Michael Sun, a South African of Chinese descent and a servant of mayor Herman Mashaba in the City of Johannesburg Metropolitan Municipality has suffered ugly and offensive racial slurs at the hands of Cosatu. This ANC alliance partner is convinced that its leaders are entitled to call Mr Sun a "fong kong", a "Mr Lee" on the basis of his looks and ancestry. Let Cosatu know that our Constitution is a triumph against this bigotry.
Yet the nonchalance of our usual and vocal mob over this brazen racism against Mr Sun compels the question: which racism shall be condemnable in South Africa? By this time, Penny Sparrow's racist comments against black people were all over the place, she was trending and her cell number was all over Twitter. She was justly hounded, swiftly brought before a court of law and righteously condemned for her bigotry.
Again, by this time, Dianne Kohler-Barnard had been swiftly condemned by our vocal mob for negligently sharing a racist post without reading its full content. She was eventually disciplined and relegated to the back benches by the DA. But we already know that there will be no consequences for the racial abuse of Mr Sun by Cosatu's leaders. Our public debate is degenerating into a sham in which bigotry from black South Africans against other race groups is tolerable.
This is a disservice to the genuine struggle against racism and bigotry. Racism risks losing its true meaning and import when we apply double standards. It is fast becoming a handy tool used to silence political opponents and avoid arguments on anything from the economy to corruption.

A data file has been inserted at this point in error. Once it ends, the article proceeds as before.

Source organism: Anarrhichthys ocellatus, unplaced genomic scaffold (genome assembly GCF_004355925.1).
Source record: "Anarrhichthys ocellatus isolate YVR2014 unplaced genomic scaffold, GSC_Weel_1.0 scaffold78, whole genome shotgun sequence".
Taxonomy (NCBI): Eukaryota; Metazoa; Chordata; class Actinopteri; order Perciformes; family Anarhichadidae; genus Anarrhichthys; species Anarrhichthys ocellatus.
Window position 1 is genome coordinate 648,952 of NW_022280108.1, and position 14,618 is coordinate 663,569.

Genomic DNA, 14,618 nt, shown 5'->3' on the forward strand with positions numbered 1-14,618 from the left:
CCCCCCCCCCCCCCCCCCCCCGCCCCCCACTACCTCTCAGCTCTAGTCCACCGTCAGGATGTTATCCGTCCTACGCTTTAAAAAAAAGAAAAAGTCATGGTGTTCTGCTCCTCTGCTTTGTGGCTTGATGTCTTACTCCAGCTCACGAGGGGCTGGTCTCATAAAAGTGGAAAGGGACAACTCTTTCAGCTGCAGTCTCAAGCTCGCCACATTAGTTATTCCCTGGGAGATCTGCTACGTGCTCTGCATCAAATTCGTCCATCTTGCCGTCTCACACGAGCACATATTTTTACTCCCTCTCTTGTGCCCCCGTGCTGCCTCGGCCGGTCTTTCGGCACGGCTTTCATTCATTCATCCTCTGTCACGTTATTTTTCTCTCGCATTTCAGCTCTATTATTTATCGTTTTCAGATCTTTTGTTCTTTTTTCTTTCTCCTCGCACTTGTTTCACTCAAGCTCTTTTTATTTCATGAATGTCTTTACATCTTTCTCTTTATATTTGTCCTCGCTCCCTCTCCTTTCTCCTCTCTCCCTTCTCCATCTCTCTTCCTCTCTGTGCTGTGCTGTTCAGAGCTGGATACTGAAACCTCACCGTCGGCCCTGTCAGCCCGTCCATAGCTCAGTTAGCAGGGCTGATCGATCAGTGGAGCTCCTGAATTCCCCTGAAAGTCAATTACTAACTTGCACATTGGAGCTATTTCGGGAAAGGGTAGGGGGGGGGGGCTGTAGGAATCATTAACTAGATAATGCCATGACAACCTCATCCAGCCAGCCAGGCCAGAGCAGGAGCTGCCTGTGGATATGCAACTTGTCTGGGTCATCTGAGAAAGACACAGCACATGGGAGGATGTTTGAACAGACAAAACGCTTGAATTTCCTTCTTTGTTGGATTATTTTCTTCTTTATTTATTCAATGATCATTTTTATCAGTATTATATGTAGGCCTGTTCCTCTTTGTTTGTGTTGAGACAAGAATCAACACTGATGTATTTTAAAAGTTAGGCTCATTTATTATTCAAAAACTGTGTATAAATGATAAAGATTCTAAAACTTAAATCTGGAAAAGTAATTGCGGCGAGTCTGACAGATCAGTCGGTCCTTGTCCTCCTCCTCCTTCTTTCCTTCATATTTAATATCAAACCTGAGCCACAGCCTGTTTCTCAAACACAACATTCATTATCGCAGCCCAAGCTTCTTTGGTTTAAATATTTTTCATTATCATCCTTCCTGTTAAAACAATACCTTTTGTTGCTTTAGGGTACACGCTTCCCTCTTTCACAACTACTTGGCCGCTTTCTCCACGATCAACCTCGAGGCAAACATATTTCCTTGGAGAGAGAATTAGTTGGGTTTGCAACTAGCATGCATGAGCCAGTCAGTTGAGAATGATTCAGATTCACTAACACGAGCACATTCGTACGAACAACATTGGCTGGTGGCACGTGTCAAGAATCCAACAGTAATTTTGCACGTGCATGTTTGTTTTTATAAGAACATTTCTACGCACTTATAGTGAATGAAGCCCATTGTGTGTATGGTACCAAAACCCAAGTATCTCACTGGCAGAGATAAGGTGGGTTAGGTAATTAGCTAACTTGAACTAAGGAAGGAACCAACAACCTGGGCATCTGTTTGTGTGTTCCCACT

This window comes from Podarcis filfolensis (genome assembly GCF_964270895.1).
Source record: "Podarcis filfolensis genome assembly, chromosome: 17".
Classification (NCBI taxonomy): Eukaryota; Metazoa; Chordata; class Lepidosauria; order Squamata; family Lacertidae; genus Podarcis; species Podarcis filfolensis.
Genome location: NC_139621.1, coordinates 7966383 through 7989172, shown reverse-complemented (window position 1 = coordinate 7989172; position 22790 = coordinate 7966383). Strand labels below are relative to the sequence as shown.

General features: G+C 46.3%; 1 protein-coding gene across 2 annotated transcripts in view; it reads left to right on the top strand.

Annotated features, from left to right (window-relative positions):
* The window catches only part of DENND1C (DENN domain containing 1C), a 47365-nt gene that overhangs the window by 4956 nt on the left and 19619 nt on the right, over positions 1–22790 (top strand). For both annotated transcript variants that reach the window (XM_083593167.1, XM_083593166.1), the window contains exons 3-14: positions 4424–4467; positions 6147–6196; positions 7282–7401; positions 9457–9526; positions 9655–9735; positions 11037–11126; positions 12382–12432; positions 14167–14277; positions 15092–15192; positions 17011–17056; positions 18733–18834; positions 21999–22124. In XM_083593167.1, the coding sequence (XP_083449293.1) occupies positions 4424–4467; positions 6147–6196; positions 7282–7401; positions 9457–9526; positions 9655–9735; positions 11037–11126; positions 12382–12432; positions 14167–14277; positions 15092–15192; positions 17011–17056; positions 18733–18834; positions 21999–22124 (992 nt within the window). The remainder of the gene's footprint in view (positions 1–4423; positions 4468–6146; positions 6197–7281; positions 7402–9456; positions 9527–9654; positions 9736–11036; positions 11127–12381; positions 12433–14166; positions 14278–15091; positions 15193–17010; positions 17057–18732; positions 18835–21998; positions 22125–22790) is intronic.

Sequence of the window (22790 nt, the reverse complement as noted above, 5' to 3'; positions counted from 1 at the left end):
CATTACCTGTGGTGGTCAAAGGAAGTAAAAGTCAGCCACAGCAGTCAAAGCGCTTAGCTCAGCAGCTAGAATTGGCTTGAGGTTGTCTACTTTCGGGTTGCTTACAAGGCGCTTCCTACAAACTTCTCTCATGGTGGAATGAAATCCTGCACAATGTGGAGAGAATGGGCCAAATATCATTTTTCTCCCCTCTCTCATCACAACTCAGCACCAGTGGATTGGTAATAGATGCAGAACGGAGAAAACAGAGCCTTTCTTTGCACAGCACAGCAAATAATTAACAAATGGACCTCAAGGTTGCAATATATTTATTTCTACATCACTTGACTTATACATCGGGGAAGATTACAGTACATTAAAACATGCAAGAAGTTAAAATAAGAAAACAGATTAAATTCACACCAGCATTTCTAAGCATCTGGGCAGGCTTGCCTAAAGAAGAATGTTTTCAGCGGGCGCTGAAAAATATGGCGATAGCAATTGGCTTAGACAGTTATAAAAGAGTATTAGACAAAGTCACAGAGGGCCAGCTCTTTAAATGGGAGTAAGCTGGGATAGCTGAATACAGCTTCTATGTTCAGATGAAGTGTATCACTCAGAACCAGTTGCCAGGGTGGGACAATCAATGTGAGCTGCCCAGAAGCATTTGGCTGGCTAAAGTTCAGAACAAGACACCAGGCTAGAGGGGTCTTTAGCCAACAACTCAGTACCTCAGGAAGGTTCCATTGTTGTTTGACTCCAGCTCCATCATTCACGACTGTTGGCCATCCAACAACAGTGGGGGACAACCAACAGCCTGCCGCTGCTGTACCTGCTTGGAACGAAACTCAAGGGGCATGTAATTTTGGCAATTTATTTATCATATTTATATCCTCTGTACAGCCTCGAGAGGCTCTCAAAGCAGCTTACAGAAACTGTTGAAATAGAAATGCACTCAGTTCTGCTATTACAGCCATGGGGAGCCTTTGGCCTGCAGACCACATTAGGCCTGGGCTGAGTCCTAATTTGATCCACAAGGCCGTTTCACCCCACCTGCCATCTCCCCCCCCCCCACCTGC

Imagine if the abuser and victim had been swopped in the Cosatu episode. By now there would be an endless stream of tweets and a hashtag; there would be a flood of complaints at the Human Rights Commission, and there would be court papers filed in the Equality Court to ensure that the racist pays the full price for his bigotry.
But nothing is likely to happen about the racist abuse from Cosatu. Nothing is likely to happen against a Cosatu racist because there is a tangible sense in our public discourse that we, black people, are somehow not racist when we discriminate against others on the basis of their skin colour or origin.
I have said elsewhere that the ANC is in a death spiral. Its good old values of non-racialism are a nuisance today.
At these electioneering times, we are less likely to hear any statements of condemnation from the ANC and even less likely to see any criminal charges laid against the racists –- an ANC trademark in the fight against racism. I have said elsewhere that the ANC is in a death spiral. Its good old values of non-racialism are a nuisance today.
South Africa is in desperate need of righteous and principled leaders more than ever. But there is a vicious warfare against the very few we have. They had Pravin Gordhan's head on the spike for being honest and Dr Makhosi Khoza has ultimately relented after a sustained pursuit against her.
All forward-looking South Africans must be steadfast in their condemnation of racism irrespective of the skin colour or political affiliation of the racist. We must stay true to Bram Fischer's example of inflexible virtue in the face of cruel treatment by his own people because he opposed their racism against black people, while Blade Nzimande approves Cosatu's with a nod.
We must be steadfast and true to Madiba's example of stubborn opposition to both white and black domination. Their examples saturate our Constitution and their simple message of non-racialism echoes throughout its words.